18 February 2016

Uganda: Battle Next Door As Ugandans Go to the Polls

Photo: Daily Monitor
As Ugandans go to the polls, the Uganda Communications Commission says they have blocked social media platforms over security concerns.

THE stage is set for a bruising titanic battle as Ugandans go to polls to elect their president and members of parliament today.

According to the Uganda Electoral Commission, over 15 million Ugandans are registered to vote, casting ballots in over 28,000 polling stations for both a president and members of parliament, with 290 seats being contested by candidates from 29 political parties.

Analysts who spoke to the 'Daily News' yesterday said although eight presidential candidates are battling it out in today's polls, there were three popular candidates who would slug it out in the battle for the country's top job.

In the competition, seven opposition candidates are vying to contest incumbent president Yoweri Museveni's attempts to win a fifth term in office.

In this year's election, Mr Museveni faces his stiffest challenge yet from his former doctor, Mr Kizza Besigye, who heads the Forum for Democratic Change (FDC) party, and Mr Amama Mbabazi, a former prime minister and ruling party stalwart now running as an independent candidate.

According to University of Dar es Salaam (UDSM) Lecturer of Political Science, Dr Bashiru Ally, Mr Museveni is being challenged by the former ruling party, National Resistance Movement (NRM)'s stalwarts who decamped from his party after factions that led to the fallout.

According to him, expectations are high in Uganda as many people are currently in the process of strengthening democracy after experiencing dictatorship for many years.

"The majority of Ugandans are eyeing for change "because they no longer expect business as usual leadership. Therefore, they expect social, economic and political transformation from whoever will clinch victory."

Another political science lecturer, Professor Gaudence Mpangala, from Ruaha University College (RUCO), noted that Mr Museveni and his ruling NRM are widely predicted to win a fifth term.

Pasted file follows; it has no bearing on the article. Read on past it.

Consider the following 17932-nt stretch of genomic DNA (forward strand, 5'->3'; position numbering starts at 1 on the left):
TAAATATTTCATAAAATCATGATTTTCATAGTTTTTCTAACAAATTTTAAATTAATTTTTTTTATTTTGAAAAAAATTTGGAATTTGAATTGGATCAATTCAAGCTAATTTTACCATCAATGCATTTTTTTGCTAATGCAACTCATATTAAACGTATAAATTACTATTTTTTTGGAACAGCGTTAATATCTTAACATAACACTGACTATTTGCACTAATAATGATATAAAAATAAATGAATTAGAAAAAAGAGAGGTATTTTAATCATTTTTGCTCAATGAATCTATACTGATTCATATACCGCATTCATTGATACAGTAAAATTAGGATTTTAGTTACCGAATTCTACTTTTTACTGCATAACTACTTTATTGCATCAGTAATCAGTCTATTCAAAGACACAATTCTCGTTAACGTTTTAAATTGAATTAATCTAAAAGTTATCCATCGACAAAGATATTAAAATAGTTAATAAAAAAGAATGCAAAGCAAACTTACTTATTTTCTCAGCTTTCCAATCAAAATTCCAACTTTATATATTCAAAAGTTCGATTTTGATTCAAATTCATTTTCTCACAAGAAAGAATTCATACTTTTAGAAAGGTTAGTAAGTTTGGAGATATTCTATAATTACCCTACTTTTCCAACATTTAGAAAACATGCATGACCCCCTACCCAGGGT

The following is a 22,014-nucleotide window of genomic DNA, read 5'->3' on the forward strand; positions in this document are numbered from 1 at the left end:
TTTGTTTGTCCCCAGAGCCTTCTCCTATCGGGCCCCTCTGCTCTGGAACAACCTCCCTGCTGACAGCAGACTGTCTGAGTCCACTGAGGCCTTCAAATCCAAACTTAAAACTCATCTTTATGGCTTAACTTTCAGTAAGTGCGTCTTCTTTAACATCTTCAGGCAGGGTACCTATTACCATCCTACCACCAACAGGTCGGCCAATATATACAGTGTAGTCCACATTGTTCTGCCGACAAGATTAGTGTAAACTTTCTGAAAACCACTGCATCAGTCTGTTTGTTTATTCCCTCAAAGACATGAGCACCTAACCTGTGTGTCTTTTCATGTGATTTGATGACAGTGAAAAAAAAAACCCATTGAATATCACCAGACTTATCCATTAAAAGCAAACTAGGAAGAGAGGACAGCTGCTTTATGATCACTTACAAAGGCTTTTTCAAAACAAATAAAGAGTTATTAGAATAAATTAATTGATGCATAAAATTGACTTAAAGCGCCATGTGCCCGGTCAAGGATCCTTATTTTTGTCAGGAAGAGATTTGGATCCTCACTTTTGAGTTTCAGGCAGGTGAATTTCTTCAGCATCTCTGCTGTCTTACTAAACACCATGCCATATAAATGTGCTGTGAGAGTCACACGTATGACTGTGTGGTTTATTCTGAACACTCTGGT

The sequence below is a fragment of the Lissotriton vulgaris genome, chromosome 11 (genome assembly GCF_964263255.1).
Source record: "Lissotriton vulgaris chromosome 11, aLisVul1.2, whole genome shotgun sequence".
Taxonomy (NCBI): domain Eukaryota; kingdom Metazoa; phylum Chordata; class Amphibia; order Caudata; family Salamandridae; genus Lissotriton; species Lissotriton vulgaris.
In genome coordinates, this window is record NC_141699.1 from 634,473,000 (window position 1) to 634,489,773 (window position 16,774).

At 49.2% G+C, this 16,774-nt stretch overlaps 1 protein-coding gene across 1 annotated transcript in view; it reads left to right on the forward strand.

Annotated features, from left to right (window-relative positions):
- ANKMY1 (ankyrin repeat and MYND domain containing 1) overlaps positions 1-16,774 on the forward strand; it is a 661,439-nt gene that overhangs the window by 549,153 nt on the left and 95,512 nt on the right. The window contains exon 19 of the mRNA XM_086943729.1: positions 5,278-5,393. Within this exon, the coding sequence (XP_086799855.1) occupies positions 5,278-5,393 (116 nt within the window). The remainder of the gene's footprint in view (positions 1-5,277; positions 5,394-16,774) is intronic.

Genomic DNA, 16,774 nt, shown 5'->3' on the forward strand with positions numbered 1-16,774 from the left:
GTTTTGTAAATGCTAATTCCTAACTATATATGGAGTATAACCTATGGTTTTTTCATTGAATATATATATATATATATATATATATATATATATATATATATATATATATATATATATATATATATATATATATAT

"In most African countries, it is difficult for an incumbent to lose. And in most cases, elections are not conducted freely and fairly," he observed.

In an interview with BBC, the 71-year-old former rebel leader, who has entered his fourth decade in power, exuded confidence that he would clinch victory and that he did not see any party that was popular than NRM.

Mozambique-Tanzania Centre for Foreign Relations (CFR) lecturer Dr Kitojo Wetengele said although he was impressed by the televised debate of all eight presidential candidates at the weekend, Uganda still lacked a succession plan and that it was obvious Mr Museveni would continue staying in power.

Ugandan election officials said yesterday that they were expecting the presidential and parliamentary polls to pass off peacefully.

"The stage is set. We have dispatched electoral materials to all polling stations throughout the country and are ready to kick off the exercise," national electoral body spokesman Jotham Taremwa was quoted by AFP as saying.

On the last day of his campaigns, President Museveni warned those who were planning to disrupt elections saying they would be dealt with accordingly. "Whoever will try to bring violence, you will see what we shall do to him.

Those who want violence should play somewhere else not Uganda," he told thousands of supporters in his final rally on Tuesday afternoon, according to the 'Daily Monitor'.

On Monday, clashes erupted after Mr Besigye was arrested by the police at a rally in Kampala.

Police fired tear gas to disperse crowds of opposition supporters who gathered to demand the release of Mr Besigye who was briefly detained.

Monday's violence prompted heads of international observer missions to appeal to all functionaries, Uganda Electoral Commission, political parties, candidates and personalities to refrain from any acts that are likely to cause violence as Ugandans go to the polls today.

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